Shawn_Moore

Title: CA Clarity Tuesday Tip: Oracle Slow SQL in Clarity Only

Discussion created by Shawn_Moore Employee on May 25, 2011
Latest reply on May 27, 2011 by Chris_Hackett
Title: CA Clarity Tuesday Tip: Oracle Slow SQL in Clarity Only

CA Clarity Tuesday Tip by Shawn Moore, Sr. Principal Support Engineer for 5/24/2011

(We are taking a week break from the time slicing series, to briefly go over a topic I've been getting questions on recently. Sorry for the late tip, been a bit busy over the last few days, as I had 2 days of vacation and just became a grandparent! :grin: )

Now for the tip......

In some cases, when you run a query from a query tool like Toad or Aqua, the query runs fast, but from a SQL trace it was previously observed that the query was slow. What’s going on?

In many places Clarity uses bind variables in its queries. The execution plan generated for a query that uses a bind variable vs. one that is hardcoded may be different. This issue can be further obfuscated for queries that have some bind variables and literals, as Oracle will decide whether or not to use an existing execution plan.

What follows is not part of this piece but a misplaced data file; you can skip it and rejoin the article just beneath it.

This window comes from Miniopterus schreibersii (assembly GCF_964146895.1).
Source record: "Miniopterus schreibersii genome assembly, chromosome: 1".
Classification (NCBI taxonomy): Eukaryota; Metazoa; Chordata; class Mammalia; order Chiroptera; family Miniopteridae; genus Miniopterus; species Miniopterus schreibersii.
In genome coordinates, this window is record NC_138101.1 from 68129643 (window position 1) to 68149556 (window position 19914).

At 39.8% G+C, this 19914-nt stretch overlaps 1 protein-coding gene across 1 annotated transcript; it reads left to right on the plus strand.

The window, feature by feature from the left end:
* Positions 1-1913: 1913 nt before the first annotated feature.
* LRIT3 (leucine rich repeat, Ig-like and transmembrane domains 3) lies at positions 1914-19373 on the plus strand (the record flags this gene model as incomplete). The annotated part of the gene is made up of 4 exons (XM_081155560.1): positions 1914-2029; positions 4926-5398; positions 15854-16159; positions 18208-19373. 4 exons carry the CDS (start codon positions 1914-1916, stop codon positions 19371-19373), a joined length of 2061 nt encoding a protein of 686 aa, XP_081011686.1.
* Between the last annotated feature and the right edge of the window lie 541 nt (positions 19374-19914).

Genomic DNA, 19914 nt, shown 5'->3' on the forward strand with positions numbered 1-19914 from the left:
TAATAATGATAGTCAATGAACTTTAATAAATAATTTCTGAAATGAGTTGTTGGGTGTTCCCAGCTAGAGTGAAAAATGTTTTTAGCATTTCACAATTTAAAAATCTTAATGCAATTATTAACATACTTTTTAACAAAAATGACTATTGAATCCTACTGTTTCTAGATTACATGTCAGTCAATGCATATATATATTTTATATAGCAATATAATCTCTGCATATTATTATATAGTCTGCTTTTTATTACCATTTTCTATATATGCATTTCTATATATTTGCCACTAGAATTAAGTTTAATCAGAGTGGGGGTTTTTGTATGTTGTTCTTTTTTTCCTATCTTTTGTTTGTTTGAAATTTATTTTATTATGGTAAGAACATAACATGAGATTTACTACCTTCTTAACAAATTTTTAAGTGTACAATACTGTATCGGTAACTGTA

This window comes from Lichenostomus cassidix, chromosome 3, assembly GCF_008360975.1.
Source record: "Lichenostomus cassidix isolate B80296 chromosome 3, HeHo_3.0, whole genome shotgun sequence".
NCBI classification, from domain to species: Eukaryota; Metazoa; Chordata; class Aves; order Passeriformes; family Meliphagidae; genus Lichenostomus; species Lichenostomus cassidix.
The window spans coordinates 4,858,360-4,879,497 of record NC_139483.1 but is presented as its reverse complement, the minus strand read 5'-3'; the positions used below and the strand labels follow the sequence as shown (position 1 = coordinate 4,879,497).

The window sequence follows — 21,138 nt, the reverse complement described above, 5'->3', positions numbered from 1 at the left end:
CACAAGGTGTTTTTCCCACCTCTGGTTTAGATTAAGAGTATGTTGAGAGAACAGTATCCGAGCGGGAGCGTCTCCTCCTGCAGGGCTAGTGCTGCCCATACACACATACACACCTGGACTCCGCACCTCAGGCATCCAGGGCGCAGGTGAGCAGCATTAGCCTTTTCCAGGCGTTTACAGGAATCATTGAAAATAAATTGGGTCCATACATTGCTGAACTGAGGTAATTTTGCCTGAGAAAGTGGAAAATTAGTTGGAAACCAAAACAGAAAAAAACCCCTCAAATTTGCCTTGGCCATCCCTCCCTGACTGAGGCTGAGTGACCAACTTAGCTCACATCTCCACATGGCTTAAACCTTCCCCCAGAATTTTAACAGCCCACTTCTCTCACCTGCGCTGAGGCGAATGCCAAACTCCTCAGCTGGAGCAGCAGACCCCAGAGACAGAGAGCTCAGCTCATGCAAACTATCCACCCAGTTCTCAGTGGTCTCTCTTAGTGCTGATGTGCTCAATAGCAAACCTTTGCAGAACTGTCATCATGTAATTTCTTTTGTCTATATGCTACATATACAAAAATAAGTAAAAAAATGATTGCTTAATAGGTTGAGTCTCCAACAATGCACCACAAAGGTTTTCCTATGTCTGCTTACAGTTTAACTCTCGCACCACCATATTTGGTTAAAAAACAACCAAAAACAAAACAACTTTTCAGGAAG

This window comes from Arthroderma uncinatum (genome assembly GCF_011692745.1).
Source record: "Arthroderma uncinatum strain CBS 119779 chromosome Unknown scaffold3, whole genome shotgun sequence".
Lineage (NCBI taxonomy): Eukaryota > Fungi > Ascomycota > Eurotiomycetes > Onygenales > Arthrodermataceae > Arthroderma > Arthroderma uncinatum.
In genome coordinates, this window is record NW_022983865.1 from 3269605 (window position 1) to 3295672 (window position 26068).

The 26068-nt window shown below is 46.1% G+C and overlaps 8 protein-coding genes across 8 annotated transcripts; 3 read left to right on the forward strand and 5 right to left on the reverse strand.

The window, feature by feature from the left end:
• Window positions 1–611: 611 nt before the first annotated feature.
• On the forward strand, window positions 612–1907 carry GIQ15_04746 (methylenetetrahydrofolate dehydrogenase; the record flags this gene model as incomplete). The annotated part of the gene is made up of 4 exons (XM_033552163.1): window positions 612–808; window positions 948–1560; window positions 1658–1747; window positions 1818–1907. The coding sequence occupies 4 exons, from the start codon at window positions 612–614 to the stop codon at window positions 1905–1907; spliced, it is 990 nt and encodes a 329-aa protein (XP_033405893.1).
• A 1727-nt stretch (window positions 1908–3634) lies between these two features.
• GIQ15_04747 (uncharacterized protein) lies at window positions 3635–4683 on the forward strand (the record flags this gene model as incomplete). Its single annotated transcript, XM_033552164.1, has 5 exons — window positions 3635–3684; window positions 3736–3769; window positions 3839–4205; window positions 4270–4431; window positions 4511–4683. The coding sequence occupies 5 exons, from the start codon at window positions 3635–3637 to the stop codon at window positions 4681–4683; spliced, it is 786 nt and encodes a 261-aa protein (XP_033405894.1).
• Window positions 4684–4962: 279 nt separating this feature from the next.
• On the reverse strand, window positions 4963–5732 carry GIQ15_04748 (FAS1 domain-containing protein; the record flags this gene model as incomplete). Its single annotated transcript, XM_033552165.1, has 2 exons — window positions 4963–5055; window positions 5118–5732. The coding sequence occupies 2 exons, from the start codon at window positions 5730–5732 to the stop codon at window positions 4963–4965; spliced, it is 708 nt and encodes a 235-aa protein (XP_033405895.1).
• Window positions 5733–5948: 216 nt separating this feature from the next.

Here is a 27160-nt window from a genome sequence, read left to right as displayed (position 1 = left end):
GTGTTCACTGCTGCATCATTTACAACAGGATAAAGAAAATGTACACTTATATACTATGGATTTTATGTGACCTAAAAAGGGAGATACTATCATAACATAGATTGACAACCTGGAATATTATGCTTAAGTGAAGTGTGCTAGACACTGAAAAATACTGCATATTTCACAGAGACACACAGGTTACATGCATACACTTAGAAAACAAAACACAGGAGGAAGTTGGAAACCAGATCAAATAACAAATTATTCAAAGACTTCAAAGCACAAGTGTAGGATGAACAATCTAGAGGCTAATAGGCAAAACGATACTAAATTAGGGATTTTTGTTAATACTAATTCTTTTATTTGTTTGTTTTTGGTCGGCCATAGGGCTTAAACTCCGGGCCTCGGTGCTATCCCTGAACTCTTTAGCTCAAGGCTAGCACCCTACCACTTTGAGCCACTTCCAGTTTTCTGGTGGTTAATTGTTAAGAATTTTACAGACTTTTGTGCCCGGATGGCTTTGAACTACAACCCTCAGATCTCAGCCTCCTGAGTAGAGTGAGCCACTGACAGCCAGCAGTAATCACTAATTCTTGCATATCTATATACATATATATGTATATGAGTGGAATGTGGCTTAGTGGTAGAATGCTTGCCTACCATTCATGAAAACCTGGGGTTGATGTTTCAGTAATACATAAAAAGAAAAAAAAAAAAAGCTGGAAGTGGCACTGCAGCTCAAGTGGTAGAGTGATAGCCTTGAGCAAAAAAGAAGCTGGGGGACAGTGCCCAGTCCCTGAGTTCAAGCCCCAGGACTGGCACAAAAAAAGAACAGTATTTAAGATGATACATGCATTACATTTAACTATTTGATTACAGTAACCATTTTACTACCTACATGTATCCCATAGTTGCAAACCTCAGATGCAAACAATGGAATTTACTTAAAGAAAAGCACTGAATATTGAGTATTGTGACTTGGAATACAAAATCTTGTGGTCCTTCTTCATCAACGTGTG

If a query is reportedly slow from a sql trace, but you can’t get the same slowness by running it from a query tool, you can use the following steps to get the actual execution plan generated from the past execution of the query.

1) Identify the query id, using an AWR report.

2) If an AWR report is not available, you can embed the start of the query into the following sql statement to find the sql_id.

select sql_id, sql_text from v$sql where sql_text like '%1st part of query here%'

i.e. (for a job query)

select sql_id, sql_text from v$sql where sql_text like '%select job.id job_id, job.name name,%'

3a) Run a sql specific AWR report using the @$ORACLE_HOME/rdbms/admin/awrsqrpt.sql file. This is typically a better option than 3b, because the report is formatted for easy reading.

3b) Alternately, you can look at the execution plan info by putting in newly acquired sql_id into the following query:

select a.sql_id, b.* from v$sql a,v$sql_plan b where
a.sql_id=b.sql_id and
a.sql_id = 'aaaaaaa'

note: aaaaaaa represents the sql id gathered from step 1 or 2.


-shawn

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